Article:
It’s Time to Stop Ignoring the Bully in the Room

It’s Time to Stop Ignoring the Bully in the Room

By Dru Ahlborg, Bullying Recovery Resource Center

Bullying Recovery Resource Center focuses on the bullying of school-aged children.  That is where our expertise lies and that is where we can make the biggest impact and changes.

The fact of the matter is that bullies are everywhere.  They reside in companies, families, colleges, board rooms, and in our political system.  No matter where they do their dirty work, their mission is the same.  Barbara Coloroso, internationally recognized speaker, author, and bullying expert informs us that “bullying is a conscious, willful, deliberate activity intended to harm, induce fear through threat of further aggression, and also to create terror in the target.”  Bullying always includes an imbalance of power, the intent to harm, and a threat of further aggression.  An additional element occurs when it is unabated and that is terror.  A bully that reaps no consequences and can reach the point of inducing terror on his or her target(s) comes to a point where they can act without fear of recrimination or retaliation.  This should send chills down our spine.

Bullying is not about disagreements, anger or conflict.  Bullying is about contempt where the perpetrator has intense feelings of dislike toward somebody or a group whom they consider to be worthless, inferior, or undeserving of respect.  Bullying is not innate, but rather a learned behavior. Barbara Coloroso explains in her book, Extra Ordinary Evil, a Brief History of Genocide, that “once human beings feel the cold hate of contempt for other human beings, they can do anything to them and feel no compassion, guilt, or shame; in fact, they often get pleasure from the targeted person’s pain.” We unfortunately are hearing about instances of this level of contempt in our news with great frequency these days.

Bullies also rely on bystanders to carry out their acts of aggression. Bystanders come in varying forms and have different roles.  Some bystanders will stand by and watch, some will actively inspire the bully and possibly join in, and some will choose to look the other way.  The bystander may offer words of encouragement to the aggressor or may dismiss the acts of a bully by stating, “he’s learned his lesson and won’t do it again.”  These acts of omission or commission actually fuel the fire of a bully.  The bully feels emboldened when no one stands up to him or her.  These acts also effect the bystander as they become desensitized to the cruel acts of the bully.  The bullying becomes normalized.  Bullying and creating terror are never normal and they need to be called out and stopped.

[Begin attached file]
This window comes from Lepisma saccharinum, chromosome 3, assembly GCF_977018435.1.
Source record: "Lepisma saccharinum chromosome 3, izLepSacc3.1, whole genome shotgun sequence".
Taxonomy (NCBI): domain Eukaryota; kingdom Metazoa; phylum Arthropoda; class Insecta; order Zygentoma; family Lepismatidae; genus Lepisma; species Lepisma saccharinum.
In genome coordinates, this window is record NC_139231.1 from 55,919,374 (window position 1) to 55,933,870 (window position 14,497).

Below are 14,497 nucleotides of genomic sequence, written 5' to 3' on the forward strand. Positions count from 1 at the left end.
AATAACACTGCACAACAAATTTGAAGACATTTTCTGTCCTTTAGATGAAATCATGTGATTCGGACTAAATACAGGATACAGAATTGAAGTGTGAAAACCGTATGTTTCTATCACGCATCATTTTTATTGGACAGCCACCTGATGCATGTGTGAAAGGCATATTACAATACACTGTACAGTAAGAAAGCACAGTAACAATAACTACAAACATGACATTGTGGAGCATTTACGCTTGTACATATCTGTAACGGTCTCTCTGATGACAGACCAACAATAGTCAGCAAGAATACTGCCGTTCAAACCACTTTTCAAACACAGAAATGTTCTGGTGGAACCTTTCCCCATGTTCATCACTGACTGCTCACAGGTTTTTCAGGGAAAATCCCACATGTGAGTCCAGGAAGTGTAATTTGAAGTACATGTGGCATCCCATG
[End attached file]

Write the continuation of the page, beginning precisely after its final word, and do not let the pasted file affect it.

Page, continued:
“Far more, and far more hideous crimes have been committed in the name of obedience that have ever been committed in the name of rebellion.” – C.P. Snow

It is not acceptable to let the bully continue.  It is not okay to brush bullying under the rug and hope it will end on its own.  It will not.  Standing up to a bully and labeling their behavior as hurtful and unacceptable are not easy feats, AND they are necessary.  To let bullying continue allows the perpetrator to feel that their actions are acceptable and warranted, desensitizes all who are witness to the violence, and cause great harm and distress for the target.

It’s time to make a different choice instead or normalizing such destructive behavior.

1.  Find courage.  “Pay attention, get involved, and never ever look away.” This is a quote from a Holocaust survivor.  Standing up to bullying behavior, especially if it has gone on for some time will require a stiff spine and resolution to speak up.  Labeling it as bullying and harassment is important and necessary.  Bullying in the schoolyard and from a podium are damaging acts that require us to stand up and say, “no more!”